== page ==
Home Contact Us  
   

South Asia - Articles

Print Bookmark Email Facebook Subscribe
#5128, 15 September 2016
 
China Overtaking India in Maldives
Anjelina Patrick
Research Intern, IPCS
 

The amendment allowing land holdings in the Maldives by foreign entities might contribute to the strong hold of the Chinese in the India Ocean Region (IOR) due to its huge investment in infrastructure development. These have the potential to alter the geopolitical calculations in the IOR, especially for India. 

Change in Land Amendment
 
The Maldives, since 2014 has gained strategic salience in light of the Chinese infrastructure development after the visit of  Xi Jinping, the First Chinese President to visit Maldives. 
 
More worryingly for India it is the swiftness by which the Maldivian government has passed the constitutional amendment allowing foreign nations or entities to own land if the total volume of investment excesses USD 1 billion, previously foreign entities could only lease the land for 99 years.  Given the disparities in the spending power of China and India this will certainly play into China’s hands, it must also be noted that the Maldivian government owes 70 per cent of its external debt to China. Abdullah Yameen, current Maldivian President, has been stating that the amendment will boast the Male economy, contrary to what the former President, Mohamad Nasheed asserted about it leading to foreign non-commercial logistical installations in the island.

The exploitation of land ownership rights may also hinder the sovereignty of a country, and while  land grabs are difficult to contemplate in the 21st century, newer and more sophisticated ways of control come about as a result of monopsony. Since India cannot afford to spend on commercially unviable infrastructure projects that show no signs of profitability in the future, Maldives' attempts at playing regional powers off against each other plays into the Chinese monopsony. The Maldivian government is stating that the new law will work in the best interests of the Maldivian citizens by attracting large scale investment, leading to development.

Loss of Contract
 
New Delhi is concerned about the contracts to the Chinese, the first being an expansion of the Male airport worth USD 800 million and second being the tentative victory of a Chinese consortium to build the Gadhoo port, in the Southern Atolls.

The Male Airport contract, initially given to an Indian company, GMR Group, for build-operate was cancelled in 2012 due to a change in the government (earlier headed by President Mohamed Waheed).This was surprising given the contract represented the single largest foreign investment in the Maldives. International arbitration held that the cancellation had been wrongful and awarded crippling damages to GMR worth USD 300 million. Coinciding with the tribunals’ award, it was shortly announced that the Chinese Beijing Urban Construction Group (BUCG) had won the contract to complete the stalled project as build-only. This will exacerbate the land owning situation. Significantly there have been reports that Chinese companies might get the contract for the new commercial port on Gadhoo Island on a build-operate model.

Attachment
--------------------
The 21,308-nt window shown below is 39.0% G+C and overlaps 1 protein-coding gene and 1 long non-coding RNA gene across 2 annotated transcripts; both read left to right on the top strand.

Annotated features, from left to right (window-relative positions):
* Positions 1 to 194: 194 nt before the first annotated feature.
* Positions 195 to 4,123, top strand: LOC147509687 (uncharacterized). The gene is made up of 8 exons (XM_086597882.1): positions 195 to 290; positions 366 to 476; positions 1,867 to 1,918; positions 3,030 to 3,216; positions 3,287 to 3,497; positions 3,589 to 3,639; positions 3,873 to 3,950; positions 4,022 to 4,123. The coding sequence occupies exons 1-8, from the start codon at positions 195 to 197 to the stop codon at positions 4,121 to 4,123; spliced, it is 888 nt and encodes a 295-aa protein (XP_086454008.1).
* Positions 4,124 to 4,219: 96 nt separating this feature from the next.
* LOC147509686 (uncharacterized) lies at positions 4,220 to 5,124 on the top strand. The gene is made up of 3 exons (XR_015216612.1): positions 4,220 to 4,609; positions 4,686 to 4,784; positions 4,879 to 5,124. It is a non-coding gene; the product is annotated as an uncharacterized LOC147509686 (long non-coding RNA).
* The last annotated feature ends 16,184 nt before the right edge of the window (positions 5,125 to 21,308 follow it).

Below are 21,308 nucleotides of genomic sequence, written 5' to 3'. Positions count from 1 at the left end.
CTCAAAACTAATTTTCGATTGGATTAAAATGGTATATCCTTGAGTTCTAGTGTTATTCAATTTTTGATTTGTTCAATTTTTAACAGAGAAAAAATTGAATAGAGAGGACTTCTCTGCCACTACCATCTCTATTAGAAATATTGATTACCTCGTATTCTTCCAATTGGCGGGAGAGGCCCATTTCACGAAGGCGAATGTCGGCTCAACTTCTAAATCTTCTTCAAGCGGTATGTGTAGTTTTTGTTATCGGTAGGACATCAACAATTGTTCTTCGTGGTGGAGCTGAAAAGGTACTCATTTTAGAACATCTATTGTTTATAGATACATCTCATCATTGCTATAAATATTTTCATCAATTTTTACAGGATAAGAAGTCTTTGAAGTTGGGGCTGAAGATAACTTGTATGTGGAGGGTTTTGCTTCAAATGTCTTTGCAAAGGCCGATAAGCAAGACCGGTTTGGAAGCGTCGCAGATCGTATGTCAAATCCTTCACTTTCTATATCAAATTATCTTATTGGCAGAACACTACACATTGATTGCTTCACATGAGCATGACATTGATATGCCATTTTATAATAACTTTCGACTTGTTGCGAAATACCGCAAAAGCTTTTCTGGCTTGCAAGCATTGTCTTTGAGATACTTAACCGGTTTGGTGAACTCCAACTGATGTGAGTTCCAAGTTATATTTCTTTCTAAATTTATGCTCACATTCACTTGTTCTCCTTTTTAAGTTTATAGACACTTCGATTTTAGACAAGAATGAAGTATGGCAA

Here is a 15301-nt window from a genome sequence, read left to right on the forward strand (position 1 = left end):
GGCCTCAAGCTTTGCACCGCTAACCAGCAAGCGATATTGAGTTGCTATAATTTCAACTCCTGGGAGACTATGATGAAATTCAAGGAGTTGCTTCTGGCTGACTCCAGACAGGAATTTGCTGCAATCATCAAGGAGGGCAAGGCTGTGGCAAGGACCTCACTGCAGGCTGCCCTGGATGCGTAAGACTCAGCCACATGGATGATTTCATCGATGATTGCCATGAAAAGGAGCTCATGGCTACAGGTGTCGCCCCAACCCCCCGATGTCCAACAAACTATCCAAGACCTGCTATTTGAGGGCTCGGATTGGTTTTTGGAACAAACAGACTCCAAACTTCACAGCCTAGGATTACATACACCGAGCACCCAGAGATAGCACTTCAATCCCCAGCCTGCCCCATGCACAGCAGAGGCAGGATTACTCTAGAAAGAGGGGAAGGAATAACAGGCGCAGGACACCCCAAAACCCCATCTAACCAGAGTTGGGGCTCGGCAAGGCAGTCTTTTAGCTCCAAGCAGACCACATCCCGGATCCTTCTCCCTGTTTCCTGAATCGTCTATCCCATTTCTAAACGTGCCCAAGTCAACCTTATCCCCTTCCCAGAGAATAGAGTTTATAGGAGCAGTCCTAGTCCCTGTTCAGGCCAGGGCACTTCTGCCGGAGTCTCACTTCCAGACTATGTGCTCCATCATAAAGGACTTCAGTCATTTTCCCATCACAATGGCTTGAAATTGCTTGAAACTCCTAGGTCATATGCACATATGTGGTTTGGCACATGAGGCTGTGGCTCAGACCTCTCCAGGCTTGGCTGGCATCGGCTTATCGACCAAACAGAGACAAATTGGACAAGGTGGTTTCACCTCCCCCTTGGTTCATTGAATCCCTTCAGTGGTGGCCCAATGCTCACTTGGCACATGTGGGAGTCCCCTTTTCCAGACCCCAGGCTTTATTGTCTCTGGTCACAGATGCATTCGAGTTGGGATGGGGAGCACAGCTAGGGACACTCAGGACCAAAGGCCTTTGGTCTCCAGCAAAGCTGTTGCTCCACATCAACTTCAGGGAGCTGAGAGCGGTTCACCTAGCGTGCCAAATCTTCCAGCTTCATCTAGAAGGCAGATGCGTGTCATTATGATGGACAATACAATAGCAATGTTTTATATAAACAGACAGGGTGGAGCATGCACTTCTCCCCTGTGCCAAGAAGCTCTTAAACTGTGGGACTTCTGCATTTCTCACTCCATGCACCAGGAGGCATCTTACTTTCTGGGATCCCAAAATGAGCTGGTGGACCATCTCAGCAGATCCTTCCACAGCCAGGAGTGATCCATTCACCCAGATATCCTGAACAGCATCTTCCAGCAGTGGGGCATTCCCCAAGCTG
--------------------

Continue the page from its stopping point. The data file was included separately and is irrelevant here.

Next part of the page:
It can be seen that two different parameters have been adopted in infrastructure investments and such ad hoc shifting of norms from build-operate to a build-only have been done with extreme lack of transparency and public study on the cost benefits. The tussle between the GMR Group and the Maldivian Government had initially started because of the underperforming revenues of the airport. China is footing most of the costs of this resurrected airport expansion plan at a much higher layout than the previous plans which failed to deliver. 

Awarding of the contract to China also highlights the vast spending power and project management skills of Chinese companies compared to Indian ones. Needless to say that in any direct competition between India and China in mega projects, China has a track record of timely and effective delivery contrasted with India’s abysmal performance on the score.
 
India's Concern
 
This brings out several areas of concerns as may be deduced that the current President Yameen’s government is more pro-China indicative of a shift in the Maldivian posture towards India.

As can be seen from the case of Gwadar (Pakistan) and Hambantota (Sri Lanka) China has a track record of building maritime infrastructure in the Indian Ocean for commercial gains; however a lack of commercial viability has then been used by the Chinese to expand their naval presence. These ports are now increasingly used by high threat Chinese power projection vessels such as nuclear submarines. The Gadhoo island port would be another example; while the Maldives is not known to be a commercial hub its economic zone seems unable to sustain such a large port. On the other hand the Maldives is one of the closest islands to the highly secretive US base in Diego Garcia and the Chinese pattern of deploying nuclear submarines in Hambantota to keep tabs on India may be replicated. The Chinese Embassy in Maldives maintains that such allegations of construction in Gadhoo are "completely false."

To conclude it is observed that the Maldivian shift towards China is not only in accordance with its national interest but more importantly due to the pro-Chinese Yameen government. This is highly threatening for India as a huge influx of infrastructural investment by the Chinese in Maldives is more military oriented than economic and in the coming days India might lose its foot hold in Maldives thereby hindering the current geopolitical balance of power in the IOR.

Print Bookmark Email Facebook Subscribe
IPCS Columnists